"I don't suppose you did so, because I fancy that directly the Boers began fighting here the horses bunched in one corner of the yard. Well, will you feed them also, and see how many are uninjured. That is a matter of importance, for our horses will scarcely be fit for work in the morning. Do you think yours may be?"
"Yes, I think so; we have only been shut up three days, and they have had a good deal of pickings, what with the beds and what was lying about in the yard before; and a good feed now will certainly set them up. What do you propose to do?"
"Well, I want in the first place to get enough of the Boer ponies in to mount us all, and in the second to overtake and cut the Boers off if possible, and lastly to rescue the cattle. Five of our party are away after the horses, but their object was to scatter them. They were to halt about five miles away, and if they heard three rifle shots at regular intervals they were to ride towards them."
"Do you want them in here? if so, I will go out and give the signal. We have taken it by turns to sleep, so we are all fairly fresh."
"Yes, I want them in, but I specially want them to collect and drive in a score of the Boer ponies." "At daybreak we will all go," another of the farmers said, "and lend a hand."
"With this moon we ought to be able to find some of the men without waiting for daylight," Chris said. "It would be an immense thing if we could be after them before they have got too long a start."
"It would indeed. Well, we will feed our horses at once, and by the time we have had a cup of tea they will be ready to start. If we have luck, we ought not to be away more than a couple of hours."
"It would make our success pretty well a certainty if we could get the ponies by that time," Chris said.
In less than half an hour the seven farmers started. Only one of the horses had been killed, and they rode away at a rate that showed that the others were none the worse for their three days on somewhat short rations.
"Now," Chris said, after seeing them off, "we will get a couple of hours' sleep. I wish Peters and his party could do the same, but it would not do to trust to the Boers not coming back again."
All were asleep in a few minutes, but an hour later they heard a shot fired, followed by several others. They leapt to their feet, seized their rifles, and ran out into the yard. There was, however, no repetition of the firing, and a few minutes later Peters came in and reported that the Zulus had discovered a number of Boers making their way cautiously forward. Both had fired, and some shots had been returned, but the Boers had at once drawn off.
"I don't suppose we shall hear any more of them. They hoped they might catch us asleep. Now they find that we are on watch. I expect they will give up the idea and make off. It is a nuisance having been disturbed, but I am not sorry for it, for the Boers will have lost a couple of hours, and even if the horses do not come in we shall still have a chance of overtaking them. Now, Peters, you had better get forty winks; I will go out with Brown, Field, and Sankey, and relieve the three out there. I don't suppose they will come in, but they can take a nap where they are. You need not send out when the farmers come back; we shall see them."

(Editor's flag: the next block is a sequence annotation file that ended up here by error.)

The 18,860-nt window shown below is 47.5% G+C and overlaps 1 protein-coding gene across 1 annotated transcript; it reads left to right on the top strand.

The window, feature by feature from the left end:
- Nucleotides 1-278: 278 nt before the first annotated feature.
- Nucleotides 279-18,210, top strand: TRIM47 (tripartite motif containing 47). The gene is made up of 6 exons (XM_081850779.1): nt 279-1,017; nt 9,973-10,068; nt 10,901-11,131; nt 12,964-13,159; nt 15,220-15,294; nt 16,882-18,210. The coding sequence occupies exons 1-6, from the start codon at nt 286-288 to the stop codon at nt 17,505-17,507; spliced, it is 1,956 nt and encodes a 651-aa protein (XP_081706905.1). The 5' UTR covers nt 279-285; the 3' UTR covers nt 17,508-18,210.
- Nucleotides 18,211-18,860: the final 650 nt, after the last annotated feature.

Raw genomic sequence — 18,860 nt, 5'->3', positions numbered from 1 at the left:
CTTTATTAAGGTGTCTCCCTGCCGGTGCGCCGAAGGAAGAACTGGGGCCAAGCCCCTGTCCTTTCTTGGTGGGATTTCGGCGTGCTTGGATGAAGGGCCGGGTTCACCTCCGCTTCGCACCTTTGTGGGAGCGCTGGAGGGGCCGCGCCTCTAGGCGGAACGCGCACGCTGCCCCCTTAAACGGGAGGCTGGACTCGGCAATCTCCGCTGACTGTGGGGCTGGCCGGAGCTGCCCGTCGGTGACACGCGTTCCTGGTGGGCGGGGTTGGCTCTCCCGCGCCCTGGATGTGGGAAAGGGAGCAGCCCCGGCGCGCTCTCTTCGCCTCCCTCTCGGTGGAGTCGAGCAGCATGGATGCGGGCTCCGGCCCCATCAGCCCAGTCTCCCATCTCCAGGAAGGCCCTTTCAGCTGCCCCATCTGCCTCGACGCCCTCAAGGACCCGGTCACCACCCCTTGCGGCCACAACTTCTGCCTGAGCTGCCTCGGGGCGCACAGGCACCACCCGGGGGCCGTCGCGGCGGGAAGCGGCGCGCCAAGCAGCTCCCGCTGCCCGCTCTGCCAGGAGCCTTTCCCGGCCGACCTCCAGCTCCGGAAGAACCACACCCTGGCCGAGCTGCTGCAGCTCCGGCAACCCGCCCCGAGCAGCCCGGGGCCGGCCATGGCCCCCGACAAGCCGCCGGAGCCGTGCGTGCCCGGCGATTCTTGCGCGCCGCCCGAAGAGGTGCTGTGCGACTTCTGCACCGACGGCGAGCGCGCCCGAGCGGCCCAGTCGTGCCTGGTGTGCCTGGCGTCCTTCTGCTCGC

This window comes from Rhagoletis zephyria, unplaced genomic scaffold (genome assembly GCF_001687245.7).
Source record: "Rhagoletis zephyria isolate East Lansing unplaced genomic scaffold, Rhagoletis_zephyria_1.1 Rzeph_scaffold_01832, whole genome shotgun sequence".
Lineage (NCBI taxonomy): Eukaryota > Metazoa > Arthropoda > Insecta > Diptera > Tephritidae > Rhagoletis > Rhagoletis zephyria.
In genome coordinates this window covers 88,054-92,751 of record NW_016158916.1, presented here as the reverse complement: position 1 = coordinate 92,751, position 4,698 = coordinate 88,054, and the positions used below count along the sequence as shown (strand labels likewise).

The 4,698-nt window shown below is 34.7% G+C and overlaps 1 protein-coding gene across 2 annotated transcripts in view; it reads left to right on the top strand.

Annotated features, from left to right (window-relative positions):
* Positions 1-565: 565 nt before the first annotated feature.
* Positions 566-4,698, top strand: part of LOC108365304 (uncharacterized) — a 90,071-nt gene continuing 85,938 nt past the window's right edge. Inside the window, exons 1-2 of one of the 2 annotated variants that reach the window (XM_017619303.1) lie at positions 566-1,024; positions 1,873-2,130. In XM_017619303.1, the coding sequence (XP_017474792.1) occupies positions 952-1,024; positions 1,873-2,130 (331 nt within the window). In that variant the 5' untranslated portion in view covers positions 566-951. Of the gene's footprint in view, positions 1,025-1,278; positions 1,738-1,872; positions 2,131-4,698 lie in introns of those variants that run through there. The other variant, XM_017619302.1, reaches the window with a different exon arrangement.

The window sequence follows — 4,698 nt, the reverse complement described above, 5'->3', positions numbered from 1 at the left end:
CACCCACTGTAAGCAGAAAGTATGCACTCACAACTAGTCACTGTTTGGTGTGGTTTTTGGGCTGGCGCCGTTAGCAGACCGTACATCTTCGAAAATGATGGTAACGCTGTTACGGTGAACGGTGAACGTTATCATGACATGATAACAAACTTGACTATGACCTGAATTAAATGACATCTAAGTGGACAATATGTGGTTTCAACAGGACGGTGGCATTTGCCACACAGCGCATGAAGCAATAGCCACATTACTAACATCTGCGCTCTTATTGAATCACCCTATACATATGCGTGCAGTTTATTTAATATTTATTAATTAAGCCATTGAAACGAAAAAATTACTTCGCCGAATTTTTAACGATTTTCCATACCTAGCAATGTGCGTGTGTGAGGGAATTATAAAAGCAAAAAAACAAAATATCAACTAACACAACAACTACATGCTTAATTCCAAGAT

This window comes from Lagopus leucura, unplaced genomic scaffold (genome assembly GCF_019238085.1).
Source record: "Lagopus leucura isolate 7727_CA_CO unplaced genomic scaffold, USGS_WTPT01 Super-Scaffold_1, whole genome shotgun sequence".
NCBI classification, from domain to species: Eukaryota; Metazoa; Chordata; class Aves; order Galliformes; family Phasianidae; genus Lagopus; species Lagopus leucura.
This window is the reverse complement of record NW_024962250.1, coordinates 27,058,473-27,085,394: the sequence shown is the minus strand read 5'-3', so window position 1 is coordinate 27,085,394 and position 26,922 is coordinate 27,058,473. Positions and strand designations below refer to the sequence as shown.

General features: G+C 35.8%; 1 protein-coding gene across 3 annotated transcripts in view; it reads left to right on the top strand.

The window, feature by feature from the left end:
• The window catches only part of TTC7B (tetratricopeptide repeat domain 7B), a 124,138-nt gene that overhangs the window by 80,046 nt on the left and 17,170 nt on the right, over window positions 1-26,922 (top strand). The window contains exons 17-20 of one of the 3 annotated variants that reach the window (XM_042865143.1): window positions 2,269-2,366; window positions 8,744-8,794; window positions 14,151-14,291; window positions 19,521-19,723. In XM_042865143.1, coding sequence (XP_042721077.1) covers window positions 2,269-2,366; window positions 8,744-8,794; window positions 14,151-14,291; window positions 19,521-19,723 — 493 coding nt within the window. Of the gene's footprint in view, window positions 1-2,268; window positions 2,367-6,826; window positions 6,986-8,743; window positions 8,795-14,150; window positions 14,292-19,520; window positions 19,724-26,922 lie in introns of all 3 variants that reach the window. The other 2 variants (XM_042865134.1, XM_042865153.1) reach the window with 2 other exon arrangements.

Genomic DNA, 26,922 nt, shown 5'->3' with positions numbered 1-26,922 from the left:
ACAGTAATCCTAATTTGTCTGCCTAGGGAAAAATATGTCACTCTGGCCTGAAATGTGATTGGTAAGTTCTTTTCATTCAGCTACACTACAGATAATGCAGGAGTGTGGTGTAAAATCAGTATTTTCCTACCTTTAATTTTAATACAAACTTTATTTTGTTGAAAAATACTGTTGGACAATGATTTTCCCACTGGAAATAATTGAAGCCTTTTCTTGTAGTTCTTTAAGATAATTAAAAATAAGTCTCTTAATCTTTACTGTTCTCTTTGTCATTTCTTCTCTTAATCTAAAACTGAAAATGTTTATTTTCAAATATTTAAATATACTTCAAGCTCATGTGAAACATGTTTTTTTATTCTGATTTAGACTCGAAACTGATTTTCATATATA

Chris had been nearly two hours on watch when he made out in the bright moonlight a number of horses and mounted figures going towards the house. He at once woke the sleepers and called the others in, and by the time they reached the farm some thirty unmounted ponies, followed by Carmichael's party and the farmers, came up.
"We have been longer than we expected," one of the latter said as he dismounted, "but we were lucky at last in finding this lot together in a kloof. Have you seen anything of the Boers? We thought we heard a few shots."
"Yes, they came here and tried to turn the tables on us; but we had the Zulus and some of the scouts out. When they found that we were watchful they decamped. Now, Carmichael, go in with your party and get a cup of tea."
"What! are we going to start again?" Carmichael asked rather dismally; "we were only just getting off to sleep when Willesden, who was on watch, heard three shots."
"Some of us have only had an hour's sleep, Carmichael. But there is another day's work before us, and after that you may sleep for twenty- four hours if you like."
"Oh! I suppose I can do it if the others can; still, after seventy-five miles here, five miles out, and something like five miles chasing the horses, and five miles back again, I think we have done a pretty good day's work." "No doubt you have," Chris said, "a thundering good day's work; but a fellow is not worth calling a fellow if he can't manage to do two days' work at a stretch for once in a way. At any rate, the horses will be fresh, which is of much more importance than our being so; they have had three days' perfect rest. Now, while you are having your tea we will see about the other arrangements. Of course Mr. Searle will stop here; he has done double the work that we have. His friends can do as they like. Naturally we shall be glad to have them with us, but that is as they choose."
"Of course we will go with you," one of the colonists said.
"Thank you! At any rate two of you had better stop with Mr. Searle. There are the wounded Boers to look after. I see there is a waggon in the yard; I should think they had better be put in that and carried to Greytown. If we recover the cattle, we will drive them down there."